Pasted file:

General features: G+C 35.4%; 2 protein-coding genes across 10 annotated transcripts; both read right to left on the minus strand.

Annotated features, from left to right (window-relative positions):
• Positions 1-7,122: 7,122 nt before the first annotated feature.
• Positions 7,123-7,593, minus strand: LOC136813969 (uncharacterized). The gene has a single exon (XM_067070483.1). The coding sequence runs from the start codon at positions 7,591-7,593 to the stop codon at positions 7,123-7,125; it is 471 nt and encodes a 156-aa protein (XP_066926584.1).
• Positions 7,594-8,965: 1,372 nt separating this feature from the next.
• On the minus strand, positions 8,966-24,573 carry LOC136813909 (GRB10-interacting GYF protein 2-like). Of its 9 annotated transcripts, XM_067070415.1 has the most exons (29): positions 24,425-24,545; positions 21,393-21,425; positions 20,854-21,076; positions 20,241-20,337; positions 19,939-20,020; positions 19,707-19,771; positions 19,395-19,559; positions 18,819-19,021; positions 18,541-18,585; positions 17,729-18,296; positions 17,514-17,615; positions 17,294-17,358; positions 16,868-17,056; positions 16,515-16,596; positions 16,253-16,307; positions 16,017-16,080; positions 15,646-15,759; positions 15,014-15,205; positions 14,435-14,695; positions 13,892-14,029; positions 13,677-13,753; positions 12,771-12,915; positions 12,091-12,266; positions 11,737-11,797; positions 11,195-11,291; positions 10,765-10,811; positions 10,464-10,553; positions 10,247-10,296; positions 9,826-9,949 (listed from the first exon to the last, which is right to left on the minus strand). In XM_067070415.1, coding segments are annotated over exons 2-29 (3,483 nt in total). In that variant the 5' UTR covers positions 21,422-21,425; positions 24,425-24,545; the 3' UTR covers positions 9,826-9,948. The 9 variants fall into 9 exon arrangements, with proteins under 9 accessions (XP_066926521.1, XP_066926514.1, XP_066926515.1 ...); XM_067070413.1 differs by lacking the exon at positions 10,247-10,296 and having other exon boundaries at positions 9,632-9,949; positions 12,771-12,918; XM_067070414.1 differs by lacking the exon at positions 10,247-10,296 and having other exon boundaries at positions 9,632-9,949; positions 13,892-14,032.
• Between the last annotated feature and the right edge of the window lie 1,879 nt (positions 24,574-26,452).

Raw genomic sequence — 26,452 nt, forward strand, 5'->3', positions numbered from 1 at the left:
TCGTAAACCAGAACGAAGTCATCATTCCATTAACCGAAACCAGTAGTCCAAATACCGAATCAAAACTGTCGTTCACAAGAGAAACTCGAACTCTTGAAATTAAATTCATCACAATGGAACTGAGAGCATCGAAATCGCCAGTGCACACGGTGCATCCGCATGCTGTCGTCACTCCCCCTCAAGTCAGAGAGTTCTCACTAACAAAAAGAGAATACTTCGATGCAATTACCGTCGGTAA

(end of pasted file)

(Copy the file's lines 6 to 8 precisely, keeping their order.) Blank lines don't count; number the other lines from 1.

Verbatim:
• On the minus strand, positions 8,966-24,573 carry LOC136813909 (GRB10-interacting GYF protein 2-like). Of its 9 annotated transcripts, XM_067070415.1 has the most exons (29): positions 24,425-24,545; positions 21,393-21,425; positions 20,854-21,076; positions 20,241-20,337; positions 19,939-20,020; positions 19,707-19,771; positions 19,395-19,559; positions 18,819-19,021; positions 18,541-18,585; positions 17,729-18,296; positions 17,514-17,615; positions 17,294-17,358; positions 16,868-17,056; positions 16,515-16,596; positions 16,253-16,307; positions 16,017-16,080; positions 15,646-15,759; positions 15,014-15,205; positions 14,435-14,695; positions 13,892-14,029; positions 13,677-13,753; positions 12,771-12,915; positions 12,091-12,266; positions 11,737-11,797; positions 11,195-11,291; positions 10,765-10,811; positions 10,464-10,553; positions 10,247-10,296; positions 9,826-9,949 (listed from the first exon to the last, which is right to left on the minus strand). In XM_067070415.1, coding segments are annotated over exons 2-29 (3,483 nt in total). In that variant the 5' UTR covers positions 21,422-21,425; positions 24,425-24,545; the 3' UTR covers positions 9,826-9,948. The 9 variants fall into 9 exon arrangements, with proteins under 9 accessions (XP_066926521.1, XP_066926514.1, XP_066926515.1 ...); XM_067070413.1 differs by lacking the exon at positions 10,247-10,296 and having other exon boundaries at positions 9,632-9,949; positions 12,771-12,918; XM_067070414.1 differs by lacking the exon at positions 10,247-10,296 and having other exon boundaries at positions 9,632-9,949; positions 13,892-14,032.
• Between the last annotated feature and the right edge of the window lie 1,879 nt (positions 24,574-26,452).

Raw genomic sequence — 26,452 nt, forward strand, 5'->3', positions numbered from 1 at the left: